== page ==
He was able to provide us the UV lighting that we use for both the public safety facility or ambulances or engines or squads. 

We have a program now where we set up the UV lighting and its UVC lighting, and that way we decontaminate all of our facilities and apparatus and that is just two examples.  

You know, the Cocopah Tribe reaching out and extending their ability to gain equipment and stuff for the benefit of the greater community, not just through the tribal members who are the citizens of Somerton, of the people in the county that we serve. 

LG:  

That really allows the community to have a lot of confidence in its public safety. Yeah, you know, personnel in its community. 

 Speaker 3 

Oh, absolutely, absolutely. And because the integration of the tribe with and the city of Somerton we were able to initiate programs that were nontraditional.  

For example, quite a few years back we set up with Amanda Aguirre and the Regional Center for Border Health. A community Paramedicine program, and so she identified all of their chronically ill patients and we set up a program where we visit them every two weeks. 

And we do, you know, a physical check of their homes where they live to make sure they're safe. 

But then we review their health. Well, actually sit down to do their vital signs. We will count to make sure they're taking their pills the way they're supposed to for their illnesses, and as a result, right previous to COVID. And we're still going full blown with the program. 

As far as the people that were chronically ill regarding high blood pressure, we were 100% in compliance. 

All of the patients that we were treating through the Community paramedicine program had become compliant. Their blood pressure was in the normal limits.  

I believe our people that were having diabetic problems that were chronically ill because of diabetes, we were able to bring them down into the like the 97-96 percentile of compliance. 

The only reason we could do the community paramedicine is because the Cocopah Tribe has joined with us and we have the backbone or manpower staffing available to be able to do that. Without that we wouldn't be able to do that. So now you see the tribe and they're joining us, reaching the citizens of Somerton itself and then of course, any of the tribal members that go to the Regional Center for Border Health, they would receive that help also.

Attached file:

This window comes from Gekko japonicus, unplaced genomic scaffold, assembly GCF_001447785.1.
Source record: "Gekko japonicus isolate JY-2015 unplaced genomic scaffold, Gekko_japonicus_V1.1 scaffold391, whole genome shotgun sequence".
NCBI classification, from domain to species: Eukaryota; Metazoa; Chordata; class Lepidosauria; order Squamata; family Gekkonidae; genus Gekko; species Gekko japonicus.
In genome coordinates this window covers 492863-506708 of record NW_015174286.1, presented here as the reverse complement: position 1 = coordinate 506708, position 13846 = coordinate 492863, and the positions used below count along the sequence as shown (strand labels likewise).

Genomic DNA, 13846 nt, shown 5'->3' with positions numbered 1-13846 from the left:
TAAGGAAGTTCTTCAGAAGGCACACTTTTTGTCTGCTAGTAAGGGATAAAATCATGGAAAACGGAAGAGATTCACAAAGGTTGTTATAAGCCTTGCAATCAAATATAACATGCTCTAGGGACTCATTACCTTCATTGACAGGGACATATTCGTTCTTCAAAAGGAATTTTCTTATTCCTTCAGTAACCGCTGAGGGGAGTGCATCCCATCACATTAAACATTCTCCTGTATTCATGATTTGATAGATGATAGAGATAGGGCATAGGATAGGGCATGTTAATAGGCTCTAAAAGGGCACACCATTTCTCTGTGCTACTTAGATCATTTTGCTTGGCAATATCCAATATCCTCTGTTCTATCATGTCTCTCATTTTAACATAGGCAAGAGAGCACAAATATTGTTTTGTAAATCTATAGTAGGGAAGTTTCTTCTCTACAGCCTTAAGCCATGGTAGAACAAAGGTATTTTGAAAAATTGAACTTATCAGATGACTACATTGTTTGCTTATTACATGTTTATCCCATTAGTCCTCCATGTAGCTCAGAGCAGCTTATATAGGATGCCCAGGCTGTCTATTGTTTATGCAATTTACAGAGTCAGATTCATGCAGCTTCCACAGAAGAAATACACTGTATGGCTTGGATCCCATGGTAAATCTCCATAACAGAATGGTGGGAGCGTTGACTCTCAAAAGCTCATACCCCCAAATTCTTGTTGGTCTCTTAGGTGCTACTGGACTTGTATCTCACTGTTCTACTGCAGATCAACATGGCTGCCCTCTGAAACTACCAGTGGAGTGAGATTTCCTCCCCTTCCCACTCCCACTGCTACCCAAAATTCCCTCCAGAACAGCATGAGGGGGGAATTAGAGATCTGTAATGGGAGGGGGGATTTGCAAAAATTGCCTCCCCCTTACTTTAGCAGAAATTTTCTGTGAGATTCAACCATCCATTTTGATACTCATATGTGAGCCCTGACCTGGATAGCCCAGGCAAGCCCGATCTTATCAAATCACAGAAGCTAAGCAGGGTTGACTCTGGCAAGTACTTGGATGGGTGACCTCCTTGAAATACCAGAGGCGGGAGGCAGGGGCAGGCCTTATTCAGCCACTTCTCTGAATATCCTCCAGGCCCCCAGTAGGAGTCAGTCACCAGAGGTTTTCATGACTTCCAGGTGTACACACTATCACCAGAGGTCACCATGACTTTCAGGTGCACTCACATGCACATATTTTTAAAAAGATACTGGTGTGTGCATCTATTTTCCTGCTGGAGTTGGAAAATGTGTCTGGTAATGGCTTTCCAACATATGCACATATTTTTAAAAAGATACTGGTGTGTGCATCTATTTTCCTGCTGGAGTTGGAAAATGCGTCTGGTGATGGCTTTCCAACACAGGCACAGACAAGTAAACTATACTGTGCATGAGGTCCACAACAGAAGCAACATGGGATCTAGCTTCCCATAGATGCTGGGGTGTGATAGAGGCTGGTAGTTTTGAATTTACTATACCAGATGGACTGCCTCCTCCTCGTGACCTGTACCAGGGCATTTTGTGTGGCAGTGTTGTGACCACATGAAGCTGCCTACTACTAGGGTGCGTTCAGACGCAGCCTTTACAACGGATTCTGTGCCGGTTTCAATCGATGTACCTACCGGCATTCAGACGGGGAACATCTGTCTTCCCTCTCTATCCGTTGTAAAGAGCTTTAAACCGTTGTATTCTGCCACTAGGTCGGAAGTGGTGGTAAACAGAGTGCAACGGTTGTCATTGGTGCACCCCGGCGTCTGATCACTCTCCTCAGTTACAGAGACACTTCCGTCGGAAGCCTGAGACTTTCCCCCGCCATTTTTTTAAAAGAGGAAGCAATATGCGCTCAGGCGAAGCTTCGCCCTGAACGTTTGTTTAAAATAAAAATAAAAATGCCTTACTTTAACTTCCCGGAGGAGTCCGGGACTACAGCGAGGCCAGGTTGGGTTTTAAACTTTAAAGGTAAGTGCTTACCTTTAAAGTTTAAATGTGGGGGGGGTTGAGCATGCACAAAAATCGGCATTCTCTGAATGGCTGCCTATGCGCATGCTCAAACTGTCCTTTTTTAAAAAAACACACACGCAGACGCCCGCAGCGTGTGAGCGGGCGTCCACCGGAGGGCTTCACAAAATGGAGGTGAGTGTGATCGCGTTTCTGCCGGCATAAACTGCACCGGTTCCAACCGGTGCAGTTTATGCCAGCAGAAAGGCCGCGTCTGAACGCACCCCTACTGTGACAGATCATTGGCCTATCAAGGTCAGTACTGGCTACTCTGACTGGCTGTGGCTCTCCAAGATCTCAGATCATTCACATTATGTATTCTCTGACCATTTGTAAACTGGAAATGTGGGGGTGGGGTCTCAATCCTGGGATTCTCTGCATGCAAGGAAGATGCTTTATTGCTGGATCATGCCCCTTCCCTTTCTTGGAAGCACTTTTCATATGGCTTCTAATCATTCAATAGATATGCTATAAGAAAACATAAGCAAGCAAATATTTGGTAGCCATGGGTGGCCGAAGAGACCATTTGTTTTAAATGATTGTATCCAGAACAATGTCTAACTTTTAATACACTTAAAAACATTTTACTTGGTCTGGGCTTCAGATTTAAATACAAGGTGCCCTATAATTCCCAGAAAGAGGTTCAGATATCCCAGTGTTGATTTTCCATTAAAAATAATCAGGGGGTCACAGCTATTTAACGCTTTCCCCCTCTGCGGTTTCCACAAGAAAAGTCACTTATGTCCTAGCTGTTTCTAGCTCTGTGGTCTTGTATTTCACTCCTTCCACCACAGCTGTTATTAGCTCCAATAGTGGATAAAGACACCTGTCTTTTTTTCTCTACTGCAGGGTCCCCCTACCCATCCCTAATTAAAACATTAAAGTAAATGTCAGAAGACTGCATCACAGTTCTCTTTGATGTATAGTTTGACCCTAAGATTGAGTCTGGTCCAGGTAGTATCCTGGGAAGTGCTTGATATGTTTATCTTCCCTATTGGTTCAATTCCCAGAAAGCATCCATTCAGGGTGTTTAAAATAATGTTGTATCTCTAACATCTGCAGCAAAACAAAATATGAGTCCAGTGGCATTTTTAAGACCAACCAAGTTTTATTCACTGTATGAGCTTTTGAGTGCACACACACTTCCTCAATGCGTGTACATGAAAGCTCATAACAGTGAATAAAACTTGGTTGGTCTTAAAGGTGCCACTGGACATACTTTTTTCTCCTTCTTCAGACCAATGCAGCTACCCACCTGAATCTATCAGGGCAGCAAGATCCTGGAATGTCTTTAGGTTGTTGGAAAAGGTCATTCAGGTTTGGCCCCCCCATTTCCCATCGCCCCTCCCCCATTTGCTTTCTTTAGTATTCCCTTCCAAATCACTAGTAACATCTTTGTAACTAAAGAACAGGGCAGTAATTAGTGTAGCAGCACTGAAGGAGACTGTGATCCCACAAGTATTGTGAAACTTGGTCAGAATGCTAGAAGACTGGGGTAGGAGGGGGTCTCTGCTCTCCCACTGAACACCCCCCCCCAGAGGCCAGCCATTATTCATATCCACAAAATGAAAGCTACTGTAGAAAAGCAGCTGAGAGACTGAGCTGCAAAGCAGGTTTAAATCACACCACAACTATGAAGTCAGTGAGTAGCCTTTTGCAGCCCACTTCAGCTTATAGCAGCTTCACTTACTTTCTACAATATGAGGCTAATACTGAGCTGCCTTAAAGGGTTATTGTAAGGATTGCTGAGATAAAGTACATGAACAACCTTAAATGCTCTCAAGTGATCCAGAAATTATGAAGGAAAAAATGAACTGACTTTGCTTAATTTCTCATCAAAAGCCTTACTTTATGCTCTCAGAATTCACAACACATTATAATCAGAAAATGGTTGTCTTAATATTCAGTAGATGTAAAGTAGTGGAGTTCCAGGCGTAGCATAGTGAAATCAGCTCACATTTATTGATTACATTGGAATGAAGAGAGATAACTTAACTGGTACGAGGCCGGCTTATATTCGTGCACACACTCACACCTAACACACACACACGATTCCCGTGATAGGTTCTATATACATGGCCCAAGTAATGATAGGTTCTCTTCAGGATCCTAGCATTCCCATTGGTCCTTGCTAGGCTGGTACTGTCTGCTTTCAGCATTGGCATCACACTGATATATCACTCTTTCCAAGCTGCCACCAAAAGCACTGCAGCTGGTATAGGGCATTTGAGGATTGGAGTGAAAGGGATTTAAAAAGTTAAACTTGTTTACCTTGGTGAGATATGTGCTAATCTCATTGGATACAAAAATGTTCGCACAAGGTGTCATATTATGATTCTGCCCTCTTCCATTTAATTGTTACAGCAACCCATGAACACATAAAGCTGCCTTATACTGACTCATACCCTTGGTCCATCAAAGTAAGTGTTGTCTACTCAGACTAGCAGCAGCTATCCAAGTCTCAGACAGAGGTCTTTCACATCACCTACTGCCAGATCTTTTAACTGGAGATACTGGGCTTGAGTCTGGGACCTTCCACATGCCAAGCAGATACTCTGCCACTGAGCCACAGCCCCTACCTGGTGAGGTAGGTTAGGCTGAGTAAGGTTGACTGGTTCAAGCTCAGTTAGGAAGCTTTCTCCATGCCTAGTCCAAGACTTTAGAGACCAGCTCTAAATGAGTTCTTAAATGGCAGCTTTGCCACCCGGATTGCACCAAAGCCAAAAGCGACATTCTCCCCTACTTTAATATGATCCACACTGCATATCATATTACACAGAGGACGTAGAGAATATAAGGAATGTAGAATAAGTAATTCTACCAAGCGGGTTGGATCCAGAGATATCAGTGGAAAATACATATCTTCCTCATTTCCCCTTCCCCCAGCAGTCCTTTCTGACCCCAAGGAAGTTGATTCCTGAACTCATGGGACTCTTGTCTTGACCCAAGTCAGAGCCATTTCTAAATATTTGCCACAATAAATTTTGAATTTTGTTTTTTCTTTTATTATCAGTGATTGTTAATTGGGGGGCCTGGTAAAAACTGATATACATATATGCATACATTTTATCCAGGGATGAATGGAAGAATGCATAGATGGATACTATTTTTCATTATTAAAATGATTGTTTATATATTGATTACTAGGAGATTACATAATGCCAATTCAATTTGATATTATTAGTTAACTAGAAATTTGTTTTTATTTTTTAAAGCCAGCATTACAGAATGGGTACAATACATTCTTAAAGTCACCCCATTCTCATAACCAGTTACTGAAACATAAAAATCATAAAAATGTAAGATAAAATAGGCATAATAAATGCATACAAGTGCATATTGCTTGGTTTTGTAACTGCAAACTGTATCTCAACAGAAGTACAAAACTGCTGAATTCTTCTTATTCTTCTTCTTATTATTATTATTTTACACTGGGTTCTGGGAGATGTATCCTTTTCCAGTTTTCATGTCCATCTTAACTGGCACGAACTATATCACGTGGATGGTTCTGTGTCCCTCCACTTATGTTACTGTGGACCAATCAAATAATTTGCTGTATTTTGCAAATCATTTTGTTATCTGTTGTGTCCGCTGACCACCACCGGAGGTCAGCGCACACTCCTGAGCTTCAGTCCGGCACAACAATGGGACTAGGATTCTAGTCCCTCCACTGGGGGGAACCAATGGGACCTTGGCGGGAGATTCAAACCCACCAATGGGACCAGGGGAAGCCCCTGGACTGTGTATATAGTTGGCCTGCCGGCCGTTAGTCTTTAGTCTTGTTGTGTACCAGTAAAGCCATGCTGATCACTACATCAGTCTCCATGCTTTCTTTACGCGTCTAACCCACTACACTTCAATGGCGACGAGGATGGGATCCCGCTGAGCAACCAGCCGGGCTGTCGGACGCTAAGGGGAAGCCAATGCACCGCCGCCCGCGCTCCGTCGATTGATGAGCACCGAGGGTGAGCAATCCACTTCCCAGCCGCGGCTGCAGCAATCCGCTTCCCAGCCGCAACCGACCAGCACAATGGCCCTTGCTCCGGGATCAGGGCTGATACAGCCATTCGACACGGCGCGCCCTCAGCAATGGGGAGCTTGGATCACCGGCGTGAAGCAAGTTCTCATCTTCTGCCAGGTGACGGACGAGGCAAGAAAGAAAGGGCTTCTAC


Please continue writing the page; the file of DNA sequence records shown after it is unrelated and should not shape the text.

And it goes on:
LG:  

What are your hopes for the future of this intergovernmental agreement? It sounds like keeping it in place is important. 

PD: Oh, absolutely I. I don't ever see it going away to be honest, it's, it's that well run. It works for both the tribe. It works well for us. 

We were able to provide a level of service that we couldn't provide without us being joined together and you know having a unified front to the things that are challenges that we have. And as a tribe grows, and as a city grows well, then this agreement will just serve to provide the service that the people down here deserve.  

That otherwise would be difficult for the city's citizens of Somerton, because, again, our tax base in our tax revenues make it difficult to achieve the things we would like to. 

LG:  

Thank you so much for your time and helping us understand this unique agreement. 

PD: 

Oh, thank you so much. I appreciate you taking the time to interview me. 

 LG: 

Chief Paul De Anda of the Somerton Cocopah Fire Department, a unique and ongoing partnership between the Cocopah Tribe and the city of Somerton, to provide public safety services. It's celebrated 20 years, June 19th. 

Arizona Edition is produced at the Robert E Hardy Radio Studio Complex on the campus of Arizona Western College. Questions or comments about the program are welcome. Send them to news@KAWC.org.  

Happy 4th of July. Stay safe and watch out for your pets this weekend.  

I'm Lou Gum. This is Arizona edition on KAWC. Thanks for listening.